Tuesday, June 22, 2010

Best Entrepreneurship Quotes, Week 20

"As CEO, you're sitting on an ice cream cone in the middle of July. You must make decisions quickly."

Tom Jenkins, chairman and chief strategy officer of Open Text, in "fireside chat" with Rick Spence at the G20 Young Entrepreneur Summit, June 21, 2010

In our public chat to delegates from around the world at the MARS Centre last night, OpenText CEO Tom Jenkins proved why he is one of Canada's savviest business leaders. He demonstrated Open Text's digital content-management platforms, advised entrepreneurs to seek out promisng B2B niches rather than following the social media mob, and reminded us that Open Text has more users than Facebook!

Today Open Text has become Canada's largest software company, and is on track to pass the billion-dollar mark soon in annual revenues.

Best of all, Jenkins offered this ice-cream metaphor to explain why CEOs are always on the hot seat - and why they must always be prepared to make game-changing (or company-saving) leaps in strategy and tactics.

You can read a detailed account of our conversation, recorded by Financial Post writer John Shmuel, here.
Thanks to Erin Bury of Spouter for the pic (from her Twitter feed).


Recruiting Animal said...

Great read but Jenkins makes the standard claim that the younger generation has "creative functions" that are "far superior to the generations that came before."

This is hogwash. Here's the Digital Nation episode of Frontline on PBS.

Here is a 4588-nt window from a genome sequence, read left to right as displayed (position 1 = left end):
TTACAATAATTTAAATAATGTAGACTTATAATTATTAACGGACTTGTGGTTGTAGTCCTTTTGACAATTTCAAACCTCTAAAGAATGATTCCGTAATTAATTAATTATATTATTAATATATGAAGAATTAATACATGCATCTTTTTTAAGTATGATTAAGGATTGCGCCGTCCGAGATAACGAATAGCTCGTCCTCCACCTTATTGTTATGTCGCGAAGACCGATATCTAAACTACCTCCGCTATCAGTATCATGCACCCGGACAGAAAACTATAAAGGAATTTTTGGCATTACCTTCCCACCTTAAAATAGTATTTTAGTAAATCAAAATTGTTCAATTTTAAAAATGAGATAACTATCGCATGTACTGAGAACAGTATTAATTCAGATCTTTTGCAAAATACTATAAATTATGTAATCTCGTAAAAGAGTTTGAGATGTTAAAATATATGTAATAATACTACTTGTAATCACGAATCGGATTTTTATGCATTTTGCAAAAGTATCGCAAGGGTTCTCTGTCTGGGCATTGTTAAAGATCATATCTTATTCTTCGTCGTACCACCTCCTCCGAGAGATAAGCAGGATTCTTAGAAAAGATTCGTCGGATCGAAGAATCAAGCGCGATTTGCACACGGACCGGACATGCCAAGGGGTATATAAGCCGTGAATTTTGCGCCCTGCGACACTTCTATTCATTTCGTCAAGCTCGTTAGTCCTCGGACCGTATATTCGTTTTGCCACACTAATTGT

Every study I've read says that the multi-tasking typical of GenY makes you good at switching your attention from one thing to another but keeps you at a shallow level of thought. Is that creative?

Rick Spence said...

Thanks for the comment, Recruiting. I think you're on to something.

Is is possible that the creative challenge (or at least, its means of expression) changes every generation or so? Thus making each new generation uniquely more suited to develop breakthrough innovations?

The disruptive Impressionists of the late 19th century were swept away by postwar realism. Vaudeville was killed by movies and their cornball stunts and sentimentalism. Counter-culture op art, BASIC, desktop publishing, and computer graphics all led the way in creativity, in their day.

Now perhaps the creative medium of choice is the mobile platform, the tablet, or the Apps Store.

Who is to say previous generations were less creative? What we do know is that the newer generation is probably more qualified to create lasting innovations in the burgeoning new technologies that they alone have grown up with.